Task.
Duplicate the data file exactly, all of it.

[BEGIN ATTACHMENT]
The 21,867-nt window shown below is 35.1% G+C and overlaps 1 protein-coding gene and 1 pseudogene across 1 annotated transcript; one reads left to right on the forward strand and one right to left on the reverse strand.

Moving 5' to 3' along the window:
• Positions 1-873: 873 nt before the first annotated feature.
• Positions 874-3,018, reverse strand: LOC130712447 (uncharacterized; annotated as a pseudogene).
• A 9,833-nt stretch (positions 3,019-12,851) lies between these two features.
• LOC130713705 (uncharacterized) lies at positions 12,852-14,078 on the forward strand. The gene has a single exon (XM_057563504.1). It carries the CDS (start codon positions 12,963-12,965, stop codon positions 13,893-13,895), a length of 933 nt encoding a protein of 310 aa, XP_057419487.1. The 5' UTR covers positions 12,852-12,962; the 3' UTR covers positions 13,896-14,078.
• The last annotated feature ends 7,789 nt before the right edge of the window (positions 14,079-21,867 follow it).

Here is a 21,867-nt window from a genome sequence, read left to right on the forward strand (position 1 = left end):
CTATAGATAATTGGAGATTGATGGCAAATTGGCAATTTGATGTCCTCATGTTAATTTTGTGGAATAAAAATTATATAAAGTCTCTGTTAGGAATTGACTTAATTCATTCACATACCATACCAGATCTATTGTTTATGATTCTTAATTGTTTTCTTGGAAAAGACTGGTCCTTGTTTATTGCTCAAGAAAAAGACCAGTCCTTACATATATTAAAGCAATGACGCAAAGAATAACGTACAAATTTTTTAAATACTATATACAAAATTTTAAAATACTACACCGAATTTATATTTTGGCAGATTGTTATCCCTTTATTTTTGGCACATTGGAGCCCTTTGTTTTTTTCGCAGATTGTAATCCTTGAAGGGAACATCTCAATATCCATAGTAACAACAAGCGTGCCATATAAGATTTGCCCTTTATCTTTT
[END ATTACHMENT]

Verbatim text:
The 21,867-nt window shown below is 35.1% G+C and overlaps 1 protein-coding gene and 1 pseudogene across 1 annotated transcript; one reads left to right on the forward strand and one right to left on the reverse strand.

Moving 5' to 3' along the window:
• Positions 1-873: 873 nt before the first annotated feature.
• Positions 874-3,018, reverse strand: LOC130712447 (uncharacterized; annotated as a pseudogene).
• A 9,833-nt stretch (positions 3,019-12,851) lies between these two features.
• LOC130713705 (uncharacterized) lies at positions 12,852-14,078 on the forward strand. The gene has a single exon (XM_057563504.1). It carries the CDS (start codon positions 12,963-12,965, stop codon positions 13,893-13,895), a length of 933 nt encoding a protein of 310 aa, XP_057419487.1. The 5' UTR covers positions 12,852-12,962; the 3' UTR covers positions 13,896-14,078.
• The last annotated feature ends 7,789 nt before the right edge of the window (positions 14,079-21,867 follow it).

Here is a 21,867-nt window from a genome sequence, read left to right on the forward strand (position 1 = left end):
CTATAGATAATTGGAGATTGATGGCAAATTGGCAATTTGATGTCCTCATGTTAATTTTGTGGAATAAAAATTATATAAAGTCTCTGTTAGGAATTGACTTAATTCATTCACATACCATACCAGATCTATTGTTTATGATTCTTAATTGTTTTCTTGGAAAAGACTGGTCCTTGTTTATTGCTCAAGAAAAAGACCAGTCCTTACATATATTAAAGCAATGACGCAAAGAATAACGTACAAATTTTTTAAATACTATATACAAAATTTTAAAATACTACACCGAATTTATATTTTGGCAGATTGTTATCCCTTTATTTTTGGCACATTGGAGCCCTTTGTTTTTTTCGCAGATTGTAATCCTTGAAGGGAACATCTCAATATCCATAGTAACAACAAGCGTGCCATATAAGATTTGCCCTTTATCTTTT